31 of 31 people found the following review helpful
All Beauty Must Die,
This review is from: No More Shall We Part (Audio CD)
There’s none of the brash explosive violence of early Cave here, this is as polished as it gets... not that that is a criticism you understand. No, this is an epic in every sense of the word.
Here, Cave draws on the principal preoccupations that he is most synonymous with - love, death, drugs, madness, murder and religion being amongst the more obvious - and creates a work of intense, cathartic beauty. Even the flowers on the cover give us a suggestion of the way ahead, giving us a new Nick no longer Kicking Against the Pricks but instead, almost wilting in the sense of autumnal melancholy that marks out many of these songs.
Here it is the mournful string arrangements of Warren Ellis and Mick Harvey that really set the scene for Nick’s most touchingly operatic work... an album that speaks in bursts of poetic beauty whilst unfolding with the kind of surreal detachment usually reserved for dreamscapes and early Van Morrison. I suppose that’s the fairest summation. If the earlier Boatman’s Call was Nick’s Blood on the Tracks then surely this is his Astral Weeks... a collection of intensely beautiful songs that suffocate the listener with their languid pace and lyrical grace.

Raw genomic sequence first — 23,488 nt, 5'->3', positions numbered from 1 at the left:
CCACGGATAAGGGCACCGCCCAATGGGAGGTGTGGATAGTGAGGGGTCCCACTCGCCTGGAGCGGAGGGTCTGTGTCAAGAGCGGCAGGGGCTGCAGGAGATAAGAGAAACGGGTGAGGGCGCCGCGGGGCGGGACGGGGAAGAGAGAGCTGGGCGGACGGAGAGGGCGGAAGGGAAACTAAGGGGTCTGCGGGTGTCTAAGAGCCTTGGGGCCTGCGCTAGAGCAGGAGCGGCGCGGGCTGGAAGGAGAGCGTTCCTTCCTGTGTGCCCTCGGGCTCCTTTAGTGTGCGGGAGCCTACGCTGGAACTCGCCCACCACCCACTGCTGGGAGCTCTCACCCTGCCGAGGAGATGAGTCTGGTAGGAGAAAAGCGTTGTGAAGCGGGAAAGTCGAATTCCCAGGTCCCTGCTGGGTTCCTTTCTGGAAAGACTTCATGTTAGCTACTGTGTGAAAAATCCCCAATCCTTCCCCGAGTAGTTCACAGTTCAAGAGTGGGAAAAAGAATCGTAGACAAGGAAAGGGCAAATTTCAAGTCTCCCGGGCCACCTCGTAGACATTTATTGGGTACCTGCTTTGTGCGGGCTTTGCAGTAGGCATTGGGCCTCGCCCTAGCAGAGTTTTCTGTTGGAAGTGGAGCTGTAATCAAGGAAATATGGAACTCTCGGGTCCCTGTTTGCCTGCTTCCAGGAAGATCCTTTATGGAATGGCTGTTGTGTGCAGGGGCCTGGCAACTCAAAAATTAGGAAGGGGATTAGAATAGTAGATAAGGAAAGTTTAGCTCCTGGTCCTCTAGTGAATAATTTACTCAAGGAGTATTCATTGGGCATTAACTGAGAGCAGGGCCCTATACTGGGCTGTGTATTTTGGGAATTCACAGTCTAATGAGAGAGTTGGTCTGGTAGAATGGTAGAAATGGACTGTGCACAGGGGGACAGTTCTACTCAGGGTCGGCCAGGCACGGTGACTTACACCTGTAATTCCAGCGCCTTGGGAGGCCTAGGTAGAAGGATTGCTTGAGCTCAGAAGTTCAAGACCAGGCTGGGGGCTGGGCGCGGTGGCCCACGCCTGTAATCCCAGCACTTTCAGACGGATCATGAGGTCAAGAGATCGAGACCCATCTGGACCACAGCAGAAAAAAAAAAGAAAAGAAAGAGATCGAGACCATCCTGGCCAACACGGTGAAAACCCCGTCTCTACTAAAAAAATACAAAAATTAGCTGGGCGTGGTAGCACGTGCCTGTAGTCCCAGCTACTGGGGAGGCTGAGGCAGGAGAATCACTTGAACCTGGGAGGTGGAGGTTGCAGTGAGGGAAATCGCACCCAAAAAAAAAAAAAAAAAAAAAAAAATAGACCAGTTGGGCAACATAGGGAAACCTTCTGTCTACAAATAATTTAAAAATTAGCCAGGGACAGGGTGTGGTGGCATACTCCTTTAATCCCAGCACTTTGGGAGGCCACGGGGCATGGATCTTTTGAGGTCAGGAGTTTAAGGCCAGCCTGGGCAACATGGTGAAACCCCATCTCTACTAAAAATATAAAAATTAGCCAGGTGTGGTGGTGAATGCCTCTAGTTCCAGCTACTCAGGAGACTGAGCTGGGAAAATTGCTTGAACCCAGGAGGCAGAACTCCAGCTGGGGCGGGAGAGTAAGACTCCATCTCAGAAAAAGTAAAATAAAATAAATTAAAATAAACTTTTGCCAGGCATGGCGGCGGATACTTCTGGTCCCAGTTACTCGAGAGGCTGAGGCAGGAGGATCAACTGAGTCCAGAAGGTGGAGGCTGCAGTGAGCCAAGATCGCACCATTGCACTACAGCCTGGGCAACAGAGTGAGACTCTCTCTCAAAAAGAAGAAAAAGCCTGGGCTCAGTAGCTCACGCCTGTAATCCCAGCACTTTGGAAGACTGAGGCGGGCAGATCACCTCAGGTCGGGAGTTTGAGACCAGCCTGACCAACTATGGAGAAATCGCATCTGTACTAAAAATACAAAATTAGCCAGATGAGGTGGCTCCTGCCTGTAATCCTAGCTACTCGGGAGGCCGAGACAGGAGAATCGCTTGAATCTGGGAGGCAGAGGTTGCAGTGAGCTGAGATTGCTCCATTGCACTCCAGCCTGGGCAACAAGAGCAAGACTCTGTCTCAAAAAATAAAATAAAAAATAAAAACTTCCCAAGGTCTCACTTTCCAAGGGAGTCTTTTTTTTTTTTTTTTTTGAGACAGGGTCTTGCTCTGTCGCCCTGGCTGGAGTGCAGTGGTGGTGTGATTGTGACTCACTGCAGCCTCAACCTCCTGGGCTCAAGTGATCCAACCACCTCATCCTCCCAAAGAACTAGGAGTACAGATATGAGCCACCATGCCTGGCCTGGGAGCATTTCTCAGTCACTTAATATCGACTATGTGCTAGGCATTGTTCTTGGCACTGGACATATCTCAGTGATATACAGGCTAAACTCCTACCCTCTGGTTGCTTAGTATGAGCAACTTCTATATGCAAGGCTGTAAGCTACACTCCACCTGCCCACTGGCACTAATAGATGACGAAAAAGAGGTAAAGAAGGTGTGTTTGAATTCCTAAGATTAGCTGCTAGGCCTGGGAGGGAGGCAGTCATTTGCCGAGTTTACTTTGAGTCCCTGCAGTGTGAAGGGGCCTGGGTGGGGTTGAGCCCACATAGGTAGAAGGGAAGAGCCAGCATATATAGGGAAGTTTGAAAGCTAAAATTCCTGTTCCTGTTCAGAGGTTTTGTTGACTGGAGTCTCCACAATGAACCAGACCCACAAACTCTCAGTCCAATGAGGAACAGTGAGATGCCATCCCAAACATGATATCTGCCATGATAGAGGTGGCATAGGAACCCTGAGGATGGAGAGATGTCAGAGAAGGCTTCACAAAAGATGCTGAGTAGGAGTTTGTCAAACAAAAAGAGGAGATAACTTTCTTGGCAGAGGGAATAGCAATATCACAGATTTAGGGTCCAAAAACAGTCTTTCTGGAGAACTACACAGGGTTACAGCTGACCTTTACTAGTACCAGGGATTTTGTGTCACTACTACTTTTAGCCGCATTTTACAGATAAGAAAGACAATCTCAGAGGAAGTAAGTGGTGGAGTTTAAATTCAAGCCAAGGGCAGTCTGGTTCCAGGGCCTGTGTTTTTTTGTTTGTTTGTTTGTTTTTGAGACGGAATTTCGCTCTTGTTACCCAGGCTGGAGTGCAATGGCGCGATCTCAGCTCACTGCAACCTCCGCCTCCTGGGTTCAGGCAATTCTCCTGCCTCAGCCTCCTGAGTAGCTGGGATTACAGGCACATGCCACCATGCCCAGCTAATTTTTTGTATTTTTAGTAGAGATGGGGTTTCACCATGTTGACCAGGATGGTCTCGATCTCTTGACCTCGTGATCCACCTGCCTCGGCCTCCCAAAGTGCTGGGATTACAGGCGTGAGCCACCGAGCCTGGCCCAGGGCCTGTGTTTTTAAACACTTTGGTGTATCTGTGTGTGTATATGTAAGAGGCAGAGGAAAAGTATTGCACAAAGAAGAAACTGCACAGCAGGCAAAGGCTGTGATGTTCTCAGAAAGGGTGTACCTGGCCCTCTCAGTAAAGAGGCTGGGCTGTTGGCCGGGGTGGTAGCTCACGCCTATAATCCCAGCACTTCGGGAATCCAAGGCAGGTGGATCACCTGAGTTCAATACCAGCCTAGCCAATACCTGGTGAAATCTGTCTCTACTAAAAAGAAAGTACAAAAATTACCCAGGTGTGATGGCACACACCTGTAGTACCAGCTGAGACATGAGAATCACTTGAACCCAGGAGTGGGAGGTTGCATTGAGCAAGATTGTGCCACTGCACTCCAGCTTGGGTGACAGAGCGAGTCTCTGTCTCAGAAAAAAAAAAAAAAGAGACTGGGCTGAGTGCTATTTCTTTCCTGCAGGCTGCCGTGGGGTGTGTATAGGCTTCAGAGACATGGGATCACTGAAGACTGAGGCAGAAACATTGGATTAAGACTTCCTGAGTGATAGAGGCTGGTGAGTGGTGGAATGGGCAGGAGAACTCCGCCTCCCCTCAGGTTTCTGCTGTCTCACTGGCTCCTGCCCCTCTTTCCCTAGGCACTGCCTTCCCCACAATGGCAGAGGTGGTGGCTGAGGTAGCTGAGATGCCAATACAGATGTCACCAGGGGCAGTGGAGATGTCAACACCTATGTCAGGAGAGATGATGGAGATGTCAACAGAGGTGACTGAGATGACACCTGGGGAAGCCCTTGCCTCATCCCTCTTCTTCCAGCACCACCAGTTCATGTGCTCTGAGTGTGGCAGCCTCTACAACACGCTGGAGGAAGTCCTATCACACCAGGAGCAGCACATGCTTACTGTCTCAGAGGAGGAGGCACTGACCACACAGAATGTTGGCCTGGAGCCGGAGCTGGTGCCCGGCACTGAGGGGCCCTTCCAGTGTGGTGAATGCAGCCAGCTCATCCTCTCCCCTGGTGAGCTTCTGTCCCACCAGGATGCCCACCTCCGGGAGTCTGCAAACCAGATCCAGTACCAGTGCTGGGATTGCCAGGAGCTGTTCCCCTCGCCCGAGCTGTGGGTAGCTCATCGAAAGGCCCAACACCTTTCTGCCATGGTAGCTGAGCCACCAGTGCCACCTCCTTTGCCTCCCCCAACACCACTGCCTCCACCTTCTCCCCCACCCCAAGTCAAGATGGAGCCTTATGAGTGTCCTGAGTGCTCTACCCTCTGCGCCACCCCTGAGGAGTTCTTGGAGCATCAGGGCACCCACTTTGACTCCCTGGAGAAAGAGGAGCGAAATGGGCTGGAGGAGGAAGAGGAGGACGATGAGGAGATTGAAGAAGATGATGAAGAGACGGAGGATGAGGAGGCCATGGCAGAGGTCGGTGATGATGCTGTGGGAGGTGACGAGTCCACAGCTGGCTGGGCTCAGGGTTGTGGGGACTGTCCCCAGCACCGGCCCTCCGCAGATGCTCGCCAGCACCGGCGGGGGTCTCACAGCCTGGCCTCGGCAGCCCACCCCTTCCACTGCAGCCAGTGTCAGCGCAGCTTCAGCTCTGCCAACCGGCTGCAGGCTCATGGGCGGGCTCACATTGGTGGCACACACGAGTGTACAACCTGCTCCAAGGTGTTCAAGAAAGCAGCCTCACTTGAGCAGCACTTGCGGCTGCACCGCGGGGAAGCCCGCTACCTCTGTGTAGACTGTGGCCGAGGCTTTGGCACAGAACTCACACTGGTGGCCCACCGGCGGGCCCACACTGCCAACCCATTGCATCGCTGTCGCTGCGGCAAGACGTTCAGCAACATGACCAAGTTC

There’s simply no stand out here. As with the majority of Nick’s output, the record unfolds naturally... each songs is as important as the one that preceded it, building up to a moody crescendo around track seven, which is then sustained till the very last. Here Nick croons along in true balladeer mode, whilst the ever-excellent Bad Seeds create haunting landscapes of music that complement Cave’s blend of gospel poetry perfectly. We also see the vocal addition of Kate and Anna McGarrigle, who bring their idiosyncratic blend of gothic folk to a number of tracks, most notably, Hallelujah.
This is a wonderful work, more mature and certainly more personal than some of Cave’s earlier output. True, some of the songs lack the emotional resonance of say, The Good Son or the darkly comic intensity of the haunting Murder Ballads, but in it’s own right, this is simply spectacular. No More Shall We Part... definitely one for lovers of intimate lyrical confessionals packed with musical perfection. 5/5